Thursday 5 February 2015

3 Poems by Ann Howells


How desolate the bed
on just one side

On a Night I Cannot Sleep

inchworm and pendulum
my silk thread spins

peaches grow large as mangos
red as pomegranates

I am pink-fringed and luminous
on this night I cannot sleep

stars are pebbles, pebbles stars
my heart a wooden drum

midnight unravels
stars whirl like snowflakes

pink and gold ribbons
announce dawn

On Meeting an Old Friend
   Who Once Propositioned Your Wife

You’ve not seen him in twenty years,
and here he stands, smiling,

convivial as before. Your wife
accepts his handshake, but you

refuse to acknowledge him.
The old gorge rises.

That bastard! He came
when you were out-of-town

to seduce your wife—he
whom you thought a friend.

He inquires about your daughter,
laughs as he complains:

his child, a perennial student,
no classes that translate into a job.

Your wife nods with sympathy,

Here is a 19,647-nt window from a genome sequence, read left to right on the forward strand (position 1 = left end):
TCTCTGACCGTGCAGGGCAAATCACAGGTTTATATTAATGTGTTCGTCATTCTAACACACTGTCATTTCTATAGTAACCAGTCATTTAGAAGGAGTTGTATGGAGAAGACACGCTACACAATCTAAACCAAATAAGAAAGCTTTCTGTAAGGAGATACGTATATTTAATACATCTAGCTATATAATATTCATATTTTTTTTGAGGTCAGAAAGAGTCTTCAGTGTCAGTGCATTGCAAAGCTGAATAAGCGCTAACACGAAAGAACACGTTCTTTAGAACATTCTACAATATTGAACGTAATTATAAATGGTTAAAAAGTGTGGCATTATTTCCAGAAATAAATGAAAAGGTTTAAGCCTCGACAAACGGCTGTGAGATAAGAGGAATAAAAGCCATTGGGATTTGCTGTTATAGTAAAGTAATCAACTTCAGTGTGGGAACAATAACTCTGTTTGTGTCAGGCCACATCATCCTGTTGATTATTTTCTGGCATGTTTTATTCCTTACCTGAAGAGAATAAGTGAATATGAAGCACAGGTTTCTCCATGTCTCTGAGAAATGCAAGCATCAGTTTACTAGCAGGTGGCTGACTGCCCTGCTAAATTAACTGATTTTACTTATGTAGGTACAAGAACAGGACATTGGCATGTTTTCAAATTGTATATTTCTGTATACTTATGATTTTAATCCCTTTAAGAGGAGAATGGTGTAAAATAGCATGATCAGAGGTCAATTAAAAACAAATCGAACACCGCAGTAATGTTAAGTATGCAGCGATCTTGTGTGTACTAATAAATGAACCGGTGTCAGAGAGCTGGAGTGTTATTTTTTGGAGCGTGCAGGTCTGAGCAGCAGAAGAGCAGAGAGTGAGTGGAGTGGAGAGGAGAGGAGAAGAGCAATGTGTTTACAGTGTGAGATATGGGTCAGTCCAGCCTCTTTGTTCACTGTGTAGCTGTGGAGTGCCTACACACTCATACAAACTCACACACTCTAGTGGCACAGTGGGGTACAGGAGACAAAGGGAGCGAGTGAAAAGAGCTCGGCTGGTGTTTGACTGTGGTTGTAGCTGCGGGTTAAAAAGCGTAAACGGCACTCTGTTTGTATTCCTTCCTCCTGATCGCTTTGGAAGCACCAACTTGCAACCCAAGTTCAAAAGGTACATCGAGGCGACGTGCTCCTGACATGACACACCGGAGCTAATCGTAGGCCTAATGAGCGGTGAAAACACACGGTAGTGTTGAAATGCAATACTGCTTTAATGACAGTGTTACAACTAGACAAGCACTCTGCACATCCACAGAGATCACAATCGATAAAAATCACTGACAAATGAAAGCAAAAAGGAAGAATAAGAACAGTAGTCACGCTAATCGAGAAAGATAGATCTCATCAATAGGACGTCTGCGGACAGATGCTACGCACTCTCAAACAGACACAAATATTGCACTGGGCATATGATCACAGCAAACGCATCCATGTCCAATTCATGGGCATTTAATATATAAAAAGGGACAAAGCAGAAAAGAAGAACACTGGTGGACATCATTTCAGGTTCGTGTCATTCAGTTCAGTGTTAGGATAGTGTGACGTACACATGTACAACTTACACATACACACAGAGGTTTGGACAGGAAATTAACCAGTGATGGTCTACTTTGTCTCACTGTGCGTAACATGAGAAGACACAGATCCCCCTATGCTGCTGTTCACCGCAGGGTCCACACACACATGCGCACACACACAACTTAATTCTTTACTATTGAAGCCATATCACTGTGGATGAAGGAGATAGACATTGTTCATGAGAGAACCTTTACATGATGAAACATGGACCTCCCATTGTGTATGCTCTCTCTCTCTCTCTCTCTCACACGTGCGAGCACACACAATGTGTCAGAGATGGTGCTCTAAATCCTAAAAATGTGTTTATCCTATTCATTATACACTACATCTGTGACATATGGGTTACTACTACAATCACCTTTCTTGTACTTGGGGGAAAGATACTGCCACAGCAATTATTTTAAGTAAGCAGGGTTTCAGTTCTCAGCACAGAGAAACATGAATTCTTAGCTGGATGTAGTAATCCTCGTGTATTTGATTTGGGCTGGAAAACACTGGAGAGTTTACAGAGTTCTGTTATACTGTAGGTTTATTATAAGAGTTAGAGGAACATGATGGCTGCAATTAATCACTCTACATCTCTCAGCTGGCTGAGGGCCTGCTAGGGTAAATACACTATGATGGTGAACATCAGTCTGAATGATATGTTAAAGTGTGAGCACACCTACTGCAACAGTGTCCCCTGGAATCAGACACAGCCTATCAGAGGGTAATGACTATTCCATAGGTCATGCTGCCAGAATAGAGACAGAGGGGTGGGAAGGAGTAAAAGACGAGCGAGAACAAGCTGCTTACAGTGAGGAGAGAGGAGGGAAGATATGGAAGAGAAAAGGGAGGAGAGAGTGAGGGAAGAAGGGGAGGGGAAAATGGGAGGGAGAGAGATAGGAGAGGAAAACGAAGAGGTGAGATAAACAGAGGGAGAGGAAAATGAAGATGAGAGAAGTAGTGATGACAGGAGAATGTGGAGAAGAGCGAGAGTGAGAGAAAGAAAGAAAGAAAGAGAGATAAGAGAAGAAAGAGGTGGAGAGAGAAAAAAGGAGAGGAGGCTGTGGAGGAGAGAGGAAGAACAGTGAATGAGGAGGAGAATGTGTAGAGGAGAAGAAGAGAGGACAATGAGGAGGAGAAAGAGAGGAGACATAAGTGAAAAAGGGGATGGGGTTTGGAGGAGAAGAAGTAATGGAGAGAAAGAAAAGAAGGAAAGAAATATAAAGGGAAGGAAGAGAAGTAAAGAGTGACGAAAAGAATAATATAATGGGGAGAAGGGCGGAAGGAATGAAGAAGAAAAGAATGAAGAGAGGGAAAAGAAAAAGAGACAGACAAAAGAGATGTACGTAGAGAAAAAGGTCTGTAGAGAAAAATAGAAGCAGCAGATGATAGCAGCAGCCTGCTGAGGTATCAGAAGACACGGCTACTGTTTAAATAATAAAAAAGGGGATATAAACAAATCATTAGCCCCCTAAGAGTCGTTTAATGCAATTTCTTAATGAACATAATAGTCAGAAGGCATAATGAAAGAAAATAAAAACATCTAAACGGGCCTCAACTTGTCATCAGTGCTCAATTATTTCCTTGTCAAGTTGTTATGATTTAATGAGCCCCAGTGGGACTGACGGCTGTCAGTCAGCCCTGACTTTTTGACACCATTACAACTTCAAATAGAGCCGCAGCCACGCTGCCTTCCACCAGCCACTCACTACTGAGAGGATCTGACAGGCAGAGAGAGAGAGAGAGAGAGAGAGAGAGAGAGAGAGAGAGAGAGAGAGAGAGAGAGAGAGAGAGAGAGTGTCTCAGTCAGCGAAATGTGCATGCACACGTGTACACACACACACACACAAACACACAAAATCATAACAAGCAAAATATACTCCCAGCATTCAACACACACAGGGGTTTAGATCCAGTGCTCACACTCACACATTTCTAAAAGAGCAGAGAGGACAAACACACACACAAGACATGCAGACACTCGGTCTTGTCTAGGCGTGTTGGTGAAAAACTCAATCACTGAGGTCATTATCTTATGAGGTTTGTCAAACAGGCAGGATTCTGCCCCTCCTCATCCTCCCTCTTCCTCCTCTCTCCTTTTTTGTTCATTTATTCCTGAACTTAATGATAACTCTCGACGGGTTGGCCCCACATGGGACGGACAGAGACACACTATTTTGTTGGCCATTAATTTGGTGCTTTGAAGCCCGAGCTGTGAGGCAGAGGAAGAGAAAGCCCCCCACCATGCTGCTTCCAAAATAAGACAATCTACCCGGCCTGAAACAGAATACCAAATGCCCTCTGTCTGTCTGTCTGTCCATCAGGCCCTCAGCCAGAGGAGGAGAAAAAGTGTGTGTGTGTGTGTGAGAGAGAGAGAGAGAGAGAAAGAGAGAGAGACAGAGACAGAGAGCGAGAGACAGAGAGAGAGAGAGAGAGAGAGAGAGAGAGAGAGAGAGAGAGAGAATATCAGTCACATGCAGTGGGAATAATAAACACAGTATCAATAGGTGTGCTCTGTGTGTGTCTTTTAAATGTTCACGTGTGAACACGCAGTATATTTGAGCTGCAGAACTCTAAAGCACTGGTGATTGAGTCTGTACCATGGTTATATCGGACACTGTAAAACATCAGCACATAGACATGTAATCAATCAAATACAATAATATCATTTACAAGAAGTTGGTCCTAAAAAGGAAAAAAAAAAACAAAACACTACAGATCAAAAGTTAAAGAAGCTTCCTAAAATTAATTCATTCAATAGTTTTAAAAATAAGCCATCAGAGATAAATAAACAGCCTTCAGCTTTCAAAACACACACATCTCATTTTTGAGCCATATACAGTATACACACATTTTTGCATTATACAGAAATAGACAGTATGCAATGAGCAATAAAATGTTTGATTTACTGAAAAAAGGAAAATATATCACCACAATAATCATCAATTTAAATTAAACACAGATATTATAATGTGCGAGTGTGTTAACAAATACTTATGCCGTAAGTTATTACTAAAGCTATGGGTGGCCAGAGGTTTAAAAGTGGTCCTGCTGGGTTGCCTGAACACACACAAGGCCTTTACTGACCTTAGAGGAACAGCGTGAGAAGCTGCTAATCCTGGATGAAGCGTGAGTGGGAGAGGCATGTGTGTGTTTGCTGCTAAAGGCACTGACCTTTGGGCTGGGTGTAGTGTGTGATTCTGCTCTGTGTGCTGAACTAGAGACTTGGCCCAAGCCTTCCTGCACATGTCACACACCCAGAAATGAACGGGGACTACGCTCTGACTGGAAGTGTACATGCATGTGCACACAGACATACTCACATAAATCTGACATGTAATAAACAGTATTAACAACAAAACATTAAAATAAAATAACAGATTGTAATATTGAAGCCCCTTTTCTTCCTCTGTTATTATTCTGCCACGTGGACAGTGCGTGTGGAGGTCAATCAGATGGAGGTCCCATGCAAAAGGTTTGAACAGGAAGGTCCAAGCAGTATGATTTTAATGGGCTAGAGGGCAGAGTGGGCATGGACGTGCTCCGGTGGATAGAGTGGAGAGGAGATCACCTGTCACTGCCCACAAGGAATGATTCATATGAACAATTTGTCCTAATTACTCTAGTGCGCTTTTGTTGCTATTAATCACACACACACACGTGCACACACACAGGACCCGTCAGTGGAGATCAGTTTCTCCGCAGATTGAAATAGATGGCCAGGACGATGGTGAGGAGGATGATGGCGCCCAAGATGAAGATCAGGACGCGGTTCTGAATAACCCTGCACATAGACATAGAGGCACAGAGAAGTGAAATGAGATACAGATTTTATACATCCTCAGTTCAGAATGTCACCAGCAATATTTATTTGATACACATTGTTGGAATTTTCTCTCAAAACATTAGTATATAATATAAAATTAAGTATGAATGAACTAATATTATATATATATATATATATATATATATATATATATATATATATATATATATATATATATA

but you gather a cloak of resentment,

test its texture with clenched fingers.
You will never let it go.


Ann Howells’s poetry has appeared in Calyx, Crannog (Ire), Little Patuxent Review, Magma (UK), Sentence and Spillway as well as other small press and university journals. She serves on the board of Dallas Poets Community, 501-c-3 non-profit; she has edited Illya’s Honey, since 1999, recently taking it from print to digital ( Her chapbook, Black Crow in Flight, was published by Main Street Rag Publishing (2007). Another chapbook, the Rosebud Diaries, was published by Willet Press (2012). Her work has been read on NPR; she has been interviewed on Writers Around Annapolis television show; and she has been twice nominated for both a Pushcart and a Best of the Net.

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